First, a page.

I want to run Crysis 2 in software rendering mode

Re:Translation (1)

gsgriffin (1195771) | more than 3 years ago | (#32667984)

I scrolled quickly down the page wondering how long it would take to get the gaming statement. Well!! Here it is!!

Next, queue porn comment...

Re:Translation (0)

Anonymous Coward | more than 3 years ago | (#32668774)

s/queue/cue/g

I, for one (0)

Anonymous Coward | more than 3 years ago | (#32667672)

I, for one, welcome our new Skynet overlords. :)

Missed one... (0)

Anonymous Coward | more than 3 years ago | (#32667700)

Domestic signals processing. All of them.

Computing for the next generation (1)

ch-chuck (9622) | more than 3 years ago | (#32667726)

X-tream scale, mind altering computing...

That was we can simulate nuking out enemies faster than they can simulate nuking us.

Or they could come up with climate models that are actually almost somewhat predictive.

Re:Computing for the next generation (2, Informative)

TheKidWho (705796) | more than 3 years ago | (#32668004)

You've been simulated to die in our ongoing war with Eastasia, please report to the gassing chambers promptly to prevent the simulation from experiencing temporal improbabilities.

Re:Computing for the next generation (1)

maxwell demon (590494) | more than 3 years ago | (#32668976)

You've been simulated to die in our ongoing war with Eastasia, please report to the gassing chambers promptly to prevent the simulation from experiencing temporal improbabilities.

I guess whoever moderated that comment informative is now searching the gassing chamber to report himself ... :-)

Two words: (0)

Anonymous Coward | more than 3 years ago | (#32667760)

Holodeck porn.

I Love DARPA (5, Insightful)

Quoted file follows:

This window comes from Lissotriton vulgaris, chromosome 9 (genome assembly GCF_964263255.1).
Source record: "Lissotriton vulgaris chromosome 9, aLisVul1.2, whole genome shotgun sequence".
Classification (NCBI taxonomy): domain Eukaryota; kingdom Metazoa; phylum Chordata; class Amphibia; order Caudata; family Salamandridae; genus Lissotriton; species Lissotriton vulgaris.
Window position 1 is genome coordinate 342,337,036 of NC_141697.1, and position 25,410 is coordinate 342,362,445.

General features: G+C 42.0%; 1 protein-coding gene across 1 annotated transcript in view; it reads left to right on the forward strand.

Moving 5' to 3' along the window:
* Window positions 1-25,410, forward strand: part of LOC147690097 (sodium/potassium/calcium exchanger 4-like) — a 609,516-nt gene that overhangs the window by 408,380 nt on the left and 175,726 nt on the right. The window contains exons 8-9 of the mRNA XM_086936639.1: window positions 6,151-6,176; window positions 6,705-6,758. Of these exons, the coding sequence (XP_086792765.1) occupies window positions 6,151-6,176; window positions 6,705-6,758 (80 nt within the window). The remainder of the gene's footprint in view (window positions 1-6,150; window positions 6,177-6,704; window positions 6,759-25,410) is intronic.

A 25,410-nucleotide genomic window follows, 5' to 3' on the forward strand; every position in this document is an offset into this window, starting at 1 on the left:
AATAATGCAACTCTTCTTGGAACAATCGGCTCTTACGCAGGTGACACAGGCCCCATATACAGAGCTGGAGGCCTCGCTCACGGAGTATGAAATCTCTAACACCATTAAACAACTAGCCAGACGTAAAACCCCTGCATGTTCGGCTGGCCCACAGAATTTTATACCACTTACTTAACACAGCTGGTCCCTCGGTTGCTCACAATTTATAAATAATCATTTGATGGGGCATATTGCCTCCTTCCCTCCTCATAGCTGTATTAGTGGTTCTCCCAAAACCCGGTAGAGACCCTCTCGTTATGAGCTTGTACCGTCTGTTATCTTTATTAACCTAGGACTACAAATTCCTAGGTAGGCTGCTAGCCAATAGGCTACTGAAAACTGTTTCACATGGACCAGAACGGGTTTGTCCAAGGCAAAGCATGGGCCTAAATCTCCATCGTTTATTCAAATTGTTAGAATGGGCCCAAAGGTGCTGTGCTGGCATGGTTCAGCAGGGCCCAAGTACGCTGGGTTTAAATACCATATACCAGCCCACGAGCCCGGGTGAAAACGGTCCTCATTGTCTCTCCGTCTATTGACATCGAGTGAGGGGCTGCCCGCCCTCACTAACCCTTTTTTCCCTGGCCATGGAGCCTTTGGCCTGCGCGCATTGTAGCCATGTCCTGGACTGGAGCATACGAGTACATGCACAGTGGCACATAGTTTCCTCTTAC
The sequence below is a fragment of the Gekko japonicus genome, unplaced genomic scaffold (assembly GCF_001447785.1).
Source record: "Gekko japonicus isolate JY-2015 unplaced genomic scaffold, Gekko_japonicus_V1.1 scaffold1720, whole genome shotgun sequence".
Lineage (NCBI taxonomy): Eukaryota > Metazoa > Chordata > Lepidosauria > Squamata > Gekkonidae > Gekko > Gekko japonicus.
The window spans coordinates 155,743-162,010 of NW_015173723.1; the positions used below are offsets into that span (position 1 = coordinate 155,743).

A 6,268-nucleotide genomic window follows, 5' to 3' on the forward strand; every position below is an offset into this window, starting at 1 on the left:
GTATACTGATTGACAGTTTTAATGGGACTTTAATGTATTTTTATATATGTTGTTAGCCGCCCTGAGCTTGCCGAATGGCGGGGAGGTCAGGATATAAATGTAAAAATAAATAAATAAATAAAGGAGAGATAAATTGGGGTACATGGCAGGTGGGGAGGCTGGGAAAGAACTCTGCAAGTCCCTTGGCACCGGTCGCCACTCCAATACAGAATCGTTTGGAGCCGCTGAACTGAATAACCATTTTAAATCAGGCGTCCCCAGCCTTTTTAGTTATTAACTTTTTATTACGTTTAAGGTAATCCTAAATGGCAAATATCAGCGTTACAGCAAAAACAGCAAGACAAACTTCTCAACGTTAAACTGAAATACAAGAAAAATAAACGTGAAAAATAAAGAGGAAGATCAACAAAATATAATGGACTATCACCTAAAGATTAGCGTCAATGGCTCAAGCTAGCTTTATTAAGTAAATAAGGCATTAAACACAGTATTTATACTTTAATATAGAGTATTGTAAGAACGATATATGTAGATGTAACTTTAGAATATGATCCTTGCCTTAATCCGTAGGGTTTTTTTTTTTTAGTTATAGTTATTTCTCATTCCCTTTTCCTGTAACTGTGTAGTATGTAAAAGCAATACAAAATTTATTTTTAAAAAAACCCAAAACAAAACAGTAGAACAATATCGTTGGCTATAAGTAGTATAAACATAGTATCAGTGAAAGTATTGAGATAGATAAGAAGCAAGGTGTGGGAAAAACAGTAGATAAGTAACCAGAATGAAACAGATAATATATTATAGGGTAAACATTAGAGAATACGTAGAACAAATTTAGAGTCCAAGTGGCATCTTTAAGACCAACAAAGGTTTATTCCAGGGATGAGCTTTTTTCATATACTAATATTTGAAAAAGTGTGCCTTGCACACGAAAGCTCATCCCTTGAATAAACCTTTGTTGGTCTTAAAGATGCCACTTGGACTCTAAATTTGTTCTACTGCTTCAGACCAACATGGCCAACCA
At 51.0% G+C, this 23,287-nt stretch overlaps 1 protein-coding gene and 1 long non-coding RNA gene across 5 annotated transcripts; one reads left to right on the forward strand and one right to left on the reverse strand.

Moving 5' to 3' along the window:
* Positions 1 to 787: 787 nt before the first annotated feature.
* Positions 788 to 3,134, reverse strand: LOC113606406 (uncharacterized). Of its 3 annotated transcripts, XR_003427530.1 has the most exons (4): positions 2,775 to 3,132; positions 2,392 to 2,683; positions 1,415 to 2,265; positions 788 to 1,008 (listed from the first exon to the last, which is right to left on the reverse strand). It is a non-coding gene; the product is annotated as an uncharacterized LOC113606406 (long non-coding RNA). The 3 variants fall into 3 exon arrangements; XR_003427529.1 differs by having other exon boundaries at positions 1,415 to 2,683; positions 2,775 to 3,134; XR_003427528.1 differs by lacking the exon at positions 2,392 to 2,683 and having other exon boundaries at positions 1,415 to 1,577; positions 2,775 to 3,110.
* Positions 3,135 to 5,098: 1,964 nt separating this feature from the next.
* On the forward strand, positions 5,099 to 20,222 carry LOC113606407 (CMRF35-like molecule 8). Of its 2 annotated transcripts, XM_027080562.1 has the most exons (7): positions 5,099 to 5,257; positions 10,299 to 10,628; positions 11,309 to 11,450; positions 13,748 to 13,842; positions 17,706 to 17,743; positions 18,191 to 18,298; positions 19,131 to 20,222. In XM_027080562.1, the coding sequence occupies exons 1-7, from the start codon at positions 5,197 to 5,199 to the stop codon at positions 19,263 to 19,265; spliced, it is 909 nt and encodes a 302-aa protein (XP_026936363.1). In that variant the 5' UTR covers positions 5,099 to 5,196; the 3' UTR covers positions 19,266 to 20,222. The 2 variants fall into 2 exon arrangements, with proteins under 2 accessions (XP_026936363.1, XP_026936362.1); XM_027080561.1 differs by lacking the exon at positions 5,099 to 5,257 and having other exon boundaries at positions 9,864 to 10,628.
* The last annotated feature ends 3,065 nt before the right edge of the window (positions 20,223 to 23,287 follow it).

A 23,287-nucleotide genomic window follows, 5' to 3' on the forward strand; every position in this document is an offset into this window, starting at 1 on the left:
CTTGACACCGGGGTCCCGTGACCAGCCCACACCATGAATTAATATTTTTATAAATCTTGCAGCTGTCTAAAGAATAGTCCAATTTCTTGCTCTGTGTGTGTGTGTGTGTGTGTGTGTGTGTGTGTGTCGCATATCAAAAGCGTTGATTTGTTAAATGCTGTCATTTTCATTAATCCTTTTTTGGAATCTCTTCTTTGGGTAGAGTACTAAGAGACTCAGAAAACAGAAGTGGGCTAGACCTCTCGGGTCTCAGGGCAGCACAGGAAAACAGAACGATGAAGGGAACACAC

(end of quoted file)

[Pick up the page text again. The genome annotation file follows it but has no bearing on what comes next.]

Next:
sonicmerlin (1505111) | more than 3 years ago | (#32667782)

They come up with ideas that only ultra-geeks and science fiction nerds could come up with, and then they get billions in funding for it! It's like paradise. The fact that they're actually successful at advancing human technology is just icing on the cake.

Re:I Love DARPA (4, Informative)

MozeeToby (1163751) | more than 3 years ago | (#32668116)

Most people don't realize it but DARPA can best be described as a few dozen scientists and engineers with large checkbooks and a big travel budget. They go around the country and around the world looking for technologies that are beyond what we can do today but might be possible with the right funding in the right places. Most importantly, they're aware that a large percentage of the projects that they fund will end in failure (or rather, will not meet all their goals), but the benefits of the ones that don't outweigh the costs.

Re:I Love DARPA (2, Interesting)

Courageous (228506) | more than 3 years ago | (#32668650)

It's even more interesting than that. If DARPA begins succeeding a lot, DARPA seniors end up having to explain to congress (yes, directly to congress) why it is they aren't forward-leaning enough. I.e., DARPA programs are expected to fail often, and congress uses this failure rate as pro forma information about how "researchy" DARPA is.